Nightingales (British TV series) – Wikipedia

From Wikipedia, the free encyclopedia

British television series

British TV series or program

Written by Paul Makin
Directed by Tony Dow
Country of origin United Kingdom
Original language English
No. of series 2
No. of episodes 13
Executive producer Laurence Marks (series 2)
Running time 25 minutes
Production company Alomo Productions
Original network Channel 4
Picture format PAL
Original release 27 February 1990 (1990-02-27) –
10 February 1993 (1993-02-10)

Nightingales is a British situation comedy set around the antics of three security guards working the night shift. It was written by Paul Makin and produced by Alomo Productions for Channel 4 in 1990.

Nightingales revolved around the jobs of three bored nightwatchmen working in a deserted office block, the location of which is never revealed, although exterior shots are of Beneficial House located on Paradise Circus in Birmingham City Centre.

A typical episode involved both very naturalistic dialogue — and the kind of claustrophobic studio-setting that prevailed in shows such as Steptoe and Son — combined with the surreal.

Nightingales ran for two series totalling 13 episodes from 27 February 1990 to 10 February 1993. The long delay was prompted by Channel 4 executive Seamus Cassidy who was not happy with the proposed scripts for the second series and it was nearly three years before it was given the go-ahead. The theme tune was a version of the song “A Nightingale Sang in Berkeley Square” sung by Lindsay. Writer Paul Makin went on to write more conventional comedies like Goodnight Sweetheart. A US remake (titled “In Security”) was piloted but never commissioned.

Cast and characters[edit]

  • Robert Lindsay as Carter, a pseudo-intellectual whose aspirations were invariably frustrated.
  • David Threlfall as “Ding Dong” Bell, a moronic thug who is somewhat in awe of Carter.
  • James Ellis as Sarge, an impossibly optimistic veteran watchman (who is occasionally used to parody the naive optimism of Dixon of Dock Green).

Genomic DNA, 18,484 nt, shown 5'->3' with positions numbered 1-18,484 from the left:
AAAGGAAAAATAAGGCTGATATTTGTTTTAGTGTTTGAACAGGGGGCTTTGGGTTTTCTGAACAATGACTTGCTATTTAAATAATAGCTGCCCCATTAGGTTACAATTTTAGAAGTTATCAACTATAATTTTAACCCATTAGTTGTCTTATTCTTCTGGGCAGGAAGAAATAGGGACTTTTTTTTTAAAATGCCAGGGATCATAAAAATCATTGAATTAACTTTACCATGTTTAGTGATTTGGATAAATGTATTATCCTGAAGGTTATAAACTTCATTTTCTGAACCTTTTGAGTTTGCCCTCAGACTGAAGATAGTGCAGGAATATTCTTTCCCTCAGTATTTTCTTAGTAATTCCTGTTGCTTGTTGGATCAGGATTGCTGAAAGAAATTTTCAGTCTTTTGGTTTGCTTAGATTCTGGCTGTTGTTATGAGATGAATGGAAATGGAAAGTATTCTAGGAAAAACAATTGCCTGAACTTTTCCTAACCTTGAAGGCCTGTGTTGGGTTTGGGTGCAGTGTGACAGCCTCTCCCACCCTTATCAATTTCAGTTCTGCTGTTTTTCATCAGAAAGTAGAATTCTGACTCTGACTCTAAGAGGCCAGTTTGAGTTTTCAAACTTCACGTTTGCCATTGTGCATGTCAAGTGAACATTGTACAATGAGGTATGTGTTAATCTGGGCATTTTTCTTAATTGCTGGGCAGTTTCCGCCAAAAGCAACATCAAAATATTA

• Smith, a fourth character who was dead throughout the first series, the other characters kept his body in the building so that they could claim his salary.

Guest characters included Piper (Edward Burnham), the elderly cleaning man; Eric the werewolf (Ian Sears); an additional security guard who was a gorilla; and Mary the Christmas Allegory (Lia Williams), who gave birth to consumer products.


Series one[edit]

No. Title Original airdate Synopsis
1 “Moonlight Becomes You” 27 February 1990 The new lad gets a touch of lycanthropy. Problems with the inspector.
2 “Takeaway” 6 March 1990 Carter and Bell take the guise of Shakespearian villains to do away with Piper.
3 “Kiss and Make Up” 13 March 1990 Carter wins a date with a glamorous model.
4 “Opening Night” 20 March 1990 Sarge needs surgery. Swan may be a werewolf, but he’s also a medical student.
5 “Scrutiny of the Bounty” 27 March 1990 They’re under suspicion and under surveillance.
6 “Terence in the Midst” 3 April 1990 Security is so easy even a monkey can do it.

Series two[edit]

No. Title Original airdate Synopsis
1 “Silent Night” 30 December 1992 Christmas episode. A pregnant woman called Mary arrives on Christmas Eve. She assures them she’s not an allegory.
2 “Trouble in Mind” 6 January 1993 A psychiatrist delves into the murky waters of Bell’s mind after an incident with a horse.
3 “Crime and Punishment” 13 January 1993 A burglar, Jake Wood is apprehended, who produces incontrovertible evidence that he is the illegitimate son of one of the three men.
4 “All at Sea” 20 January 1993 Peter Vaughan guests as the new inspector who rules with an iron fist. Mutiny is in the air.
5 “Reach for the Sky” 27 January 1993 Carter and Bell compete for a job at Heathrow Airport by sitting a three-part exam.
6 “King Lear II” 3 February 1993 Eric the werewolf returns and a Shakespearean plot is brewed to sabotage the Sarge’s prodigal “son”.
7 “Someone to Watch Over Me” 10 February 1993 The employers install a new CCTV system and give them a cake. Three familiar-looking replacements arrive.

External links[edit]